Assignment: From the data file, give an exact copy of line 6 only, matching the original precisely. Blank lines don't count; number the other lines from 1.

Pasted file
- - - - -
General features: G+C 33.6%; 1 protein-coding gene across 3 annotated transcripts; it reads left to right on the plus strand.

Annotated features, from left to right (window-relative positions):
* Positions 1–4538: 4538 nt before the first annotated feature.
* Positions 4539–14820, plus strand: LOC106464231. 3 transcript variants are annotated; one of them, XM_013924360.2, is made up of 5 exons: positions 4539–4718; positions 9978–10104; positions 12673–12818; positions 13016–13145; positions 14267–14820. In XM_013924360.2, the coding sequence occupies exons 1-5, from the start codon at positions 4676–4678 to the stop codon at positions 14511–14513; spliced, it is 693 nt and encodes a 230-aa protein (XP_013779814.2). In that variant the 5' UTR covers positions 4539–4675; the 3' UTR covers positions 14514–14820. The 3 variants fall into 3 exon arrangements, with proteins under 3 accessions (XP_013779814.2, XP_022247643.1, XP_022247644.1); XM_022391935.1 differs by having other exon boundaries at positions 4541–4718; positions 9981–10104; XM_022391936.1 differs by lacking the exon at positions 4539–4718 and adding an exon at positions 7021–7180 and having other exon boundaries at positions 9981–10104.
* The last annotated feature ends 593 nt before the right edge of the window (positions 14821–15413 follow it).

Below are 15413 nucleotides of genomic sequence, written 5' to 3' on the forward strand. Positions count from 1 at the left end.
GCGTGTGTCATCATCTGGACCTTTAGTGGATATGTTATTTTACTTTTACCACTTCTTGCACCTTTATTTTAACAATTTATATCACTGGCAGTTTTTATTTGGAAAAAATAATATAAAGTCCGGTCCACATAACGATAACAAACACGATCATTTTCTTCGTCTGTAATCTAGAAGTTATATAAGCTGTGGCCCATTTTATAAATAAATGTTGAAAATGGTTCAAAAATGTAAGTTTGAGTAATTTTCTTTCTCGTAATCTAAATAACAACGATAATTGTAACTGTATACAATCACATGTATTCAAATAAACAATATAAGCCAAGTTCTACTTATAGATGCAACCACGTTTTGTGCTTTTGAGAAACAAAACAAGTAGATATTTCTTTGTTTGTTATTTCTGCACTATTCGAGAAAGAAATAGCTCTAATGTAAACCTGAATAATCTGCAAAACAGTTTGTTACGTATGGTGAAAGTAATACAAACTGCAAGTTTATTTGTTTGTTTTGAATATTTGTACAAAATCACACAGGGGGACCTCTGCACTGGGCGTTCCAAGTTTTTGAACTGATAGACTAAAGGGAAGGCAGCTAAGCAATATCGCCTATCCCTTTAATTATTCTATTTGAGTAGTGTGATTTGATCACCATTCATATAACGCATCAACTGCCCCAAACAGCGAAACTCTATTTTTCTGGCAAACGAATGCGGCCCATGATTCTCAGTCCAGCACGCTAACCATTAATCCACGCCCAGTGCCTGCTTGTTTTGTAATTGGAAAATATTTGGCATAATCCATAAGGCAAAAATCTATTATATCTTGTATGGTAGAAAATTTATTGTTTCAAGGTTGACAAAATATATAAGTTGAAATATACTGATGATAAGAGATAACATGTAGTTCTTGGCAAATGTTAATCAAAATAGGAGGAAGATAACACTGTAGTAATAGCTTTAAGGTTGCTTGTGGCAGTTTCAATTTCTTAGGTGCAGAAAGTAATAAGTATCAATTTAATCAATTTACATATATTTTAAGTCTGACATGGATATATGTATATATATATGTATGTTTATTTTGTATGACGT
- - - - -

Below are 15413 nucleotides of genomic sequence, written 5' to 3' on the forward strand. Positions count from 1 at the left end.